Co-circulation of influenza type A(H3N2) and A(H1N1)pdm09 persist in Argentina and Chile, though a large proportion of viruses there are not subtyped, while influenza A(H3N2) is predominant in Paraguay.

    The overall severity of influenza of this season in Argentina and Chile has been similar to that observed during previous seasons, with regard to numbers of influenza-like illness (ILI) (Chile and Argentina), percentages of respiratory admissions in children younger than 5 years (Chile), and the numbers of pneumonia cases (Argentina).

    In Uruguay, the proportion of severe acute respiratory infection (SARI) hospitalizations, ICU admissions and deaths remained <5% in the first week of October, a rate which is comparable to the same period in the 2010 season.

    In Paraguay, the proportion of ILI consultations decreased to 6% and the proportion of SARI hospitalizations, ICU admissions and deaths remained below 10% in the last week of September.

    Southern Africa

    Influenza transmission in South Africa has continued at low level since peaking in early June.

    Australia, New Zealand and South Pacific

    The influenza season is still ongoing in Australia and New Zealand, though activity is declining.

    ILI consultation rates have started to decline nationally in Australia. In the week ending 2 October 2011, the national ILI consultation rate to sentinel general practioners was 9 cases per 1000 consultations, down from 12 cases per 1000 in the previous report. Respiratory illness presentations to Western Australia Emergency Departments decreased compared to the previous fortnight, though they remained well above baseline levels.

    ILI presentations to New South Wales Emergency Departments were similar to the previous week, and activity was reported as being below the usual range for this time of year. 58% of ILI presentations occurred in people aged 25 to 44 and 55-64.

    Total admissions from New South Wales Emergency Departments to critical care units for ILI and pneumonia decreased this week, and remained within the usual range for this time of year.

    Up to 30 September, there have been 24 049 laboratory confirmed notifications of influenza diagnosed during 2011.

    Nationally, weekly notifications for this season have peaked in early August, though the timing of the peaks varied between different regions. This number exceeds that reported in previous years other than the 2009 pandemic year.

    The Influenza Complications Alert Network Sentinel Hospital System in Victoria, South Australia, Western Australia and the Australia Capitol Territory has reported 223 hospitalizations including 31 ICU admissions associated with influenza from 1 May 2011 to 30 September. Almost half of the hospitalizations and 45% of ICU admissions have been associated with influenza A(H1N1)2009 infection. The mean age of patients hospitalized has been 51 years.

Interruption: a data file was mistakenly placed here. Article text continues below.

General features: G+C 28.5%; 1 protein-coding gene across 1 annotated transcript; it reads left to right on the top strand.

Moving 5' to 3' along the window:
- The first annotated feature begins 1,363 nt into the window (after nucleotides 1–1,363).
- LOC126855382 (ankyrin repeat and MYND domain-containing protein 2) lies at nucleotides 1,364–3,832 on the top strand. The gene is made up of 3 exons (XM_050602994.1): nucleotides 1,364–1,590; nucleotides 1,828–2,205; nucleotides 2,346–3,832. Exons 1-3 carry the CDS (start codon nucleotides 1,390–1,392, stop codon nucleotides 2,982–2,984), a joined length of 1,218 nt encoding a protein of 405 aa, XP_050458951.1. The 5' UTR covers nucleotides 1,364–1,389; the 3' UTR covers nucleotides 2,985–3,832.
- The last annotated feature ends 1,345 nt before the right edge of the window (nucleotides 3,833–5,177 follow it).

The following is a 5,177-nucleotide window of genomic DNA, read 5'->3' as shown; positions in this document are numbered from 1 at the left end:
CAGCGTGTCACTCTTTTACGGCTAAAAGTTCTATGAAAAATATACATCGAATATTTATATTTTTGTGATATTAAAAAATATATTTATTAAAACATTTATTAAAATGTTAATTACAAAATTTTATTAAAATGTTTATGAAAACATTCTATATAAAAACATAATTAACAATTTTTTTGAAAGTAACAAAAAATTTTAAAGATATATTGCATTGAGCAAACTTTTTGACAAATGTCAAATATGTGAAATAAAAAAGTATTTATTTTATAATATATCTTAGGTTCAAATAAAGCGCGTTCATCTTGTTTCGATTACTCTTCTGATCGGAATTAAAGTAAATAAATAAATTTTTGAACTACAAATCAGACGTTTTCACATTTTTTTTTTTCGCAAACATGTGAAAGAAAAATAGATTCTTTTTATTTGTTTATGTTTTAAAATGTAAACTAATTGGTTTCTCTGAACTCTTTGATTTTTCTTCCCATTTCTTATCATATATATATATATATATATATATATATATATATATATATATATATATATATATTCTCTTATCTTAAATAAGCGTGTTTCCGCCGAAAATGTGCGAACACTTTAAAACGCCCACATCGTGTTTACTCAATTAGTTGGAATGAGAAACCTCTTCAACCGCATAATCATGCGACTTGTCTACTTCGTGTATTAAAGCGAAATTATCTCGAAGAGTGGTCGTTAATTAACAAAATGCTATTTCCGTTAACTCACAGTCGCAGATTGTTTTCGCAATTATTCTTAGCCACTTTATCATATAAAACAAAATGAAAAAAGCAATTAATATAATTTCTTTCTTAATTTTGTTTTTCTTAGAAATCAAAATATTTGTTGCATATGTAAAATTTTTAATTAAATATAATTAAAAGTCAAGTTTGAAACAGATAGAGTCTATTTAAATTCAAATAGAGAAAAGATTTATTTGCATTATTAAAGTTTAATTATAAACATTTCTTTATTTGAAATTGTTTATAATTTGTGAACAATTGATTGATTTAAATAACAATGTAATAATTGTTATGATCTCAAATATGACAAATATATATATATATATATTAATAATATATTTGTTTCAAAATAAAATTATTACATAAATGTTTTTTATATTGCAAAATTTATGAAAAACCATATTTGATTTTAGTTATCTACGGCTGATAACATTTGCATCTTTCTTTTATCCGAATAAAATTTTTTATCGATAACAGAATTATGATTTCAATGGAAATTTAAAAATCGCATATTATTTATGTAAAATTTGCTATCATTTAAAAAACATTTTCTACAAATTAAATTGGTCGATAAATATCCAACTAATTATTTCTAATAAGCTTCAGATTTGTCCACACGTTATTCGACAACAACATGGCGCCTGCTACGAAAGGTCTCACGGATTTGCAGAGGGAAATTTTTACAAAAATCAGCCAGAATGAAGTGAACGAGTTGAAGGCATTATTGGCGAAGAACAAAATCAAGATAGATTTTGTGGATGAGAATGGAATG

The majority of states and territories have reported mostly influenza A(H1N1)pdm09 with co-circulation of influenza B.

    However, in the Northern Territory this fortnight notifications of influenza A(H3N2) represent 70% of their notifications, and nationally the majority of A(H3N2) notifications are being reported from the Northern Territory, Queensland and Western Australia. In Tasmania and New South Wales influenza B represents around half of their notifications, and the proportion of influenza B in Queensland appears to be increasing.

    In New Zealand, the rate of national ILI consultations has decreased to 29.0 per 100 000 (108 ILI consultations), which is below the baseline rate of 50 per 100 000 consultations. Influenza type A(H3N2), A(H1N1)pdm09 and B viruses co-circulate in the population.

    Source of data

    The Global Influenza Programme monitors influenza activity worldwide and publishes an update every two weeks.
    The updates are based on available epidemiological and virological data sources, including FluNet (reported by the Global Influenza Surveillance and Response System) and influenza reports from WHO Regional Offices and Member States. Completeness can vary among updates due to availability and quality of data available at the time when the update is developed.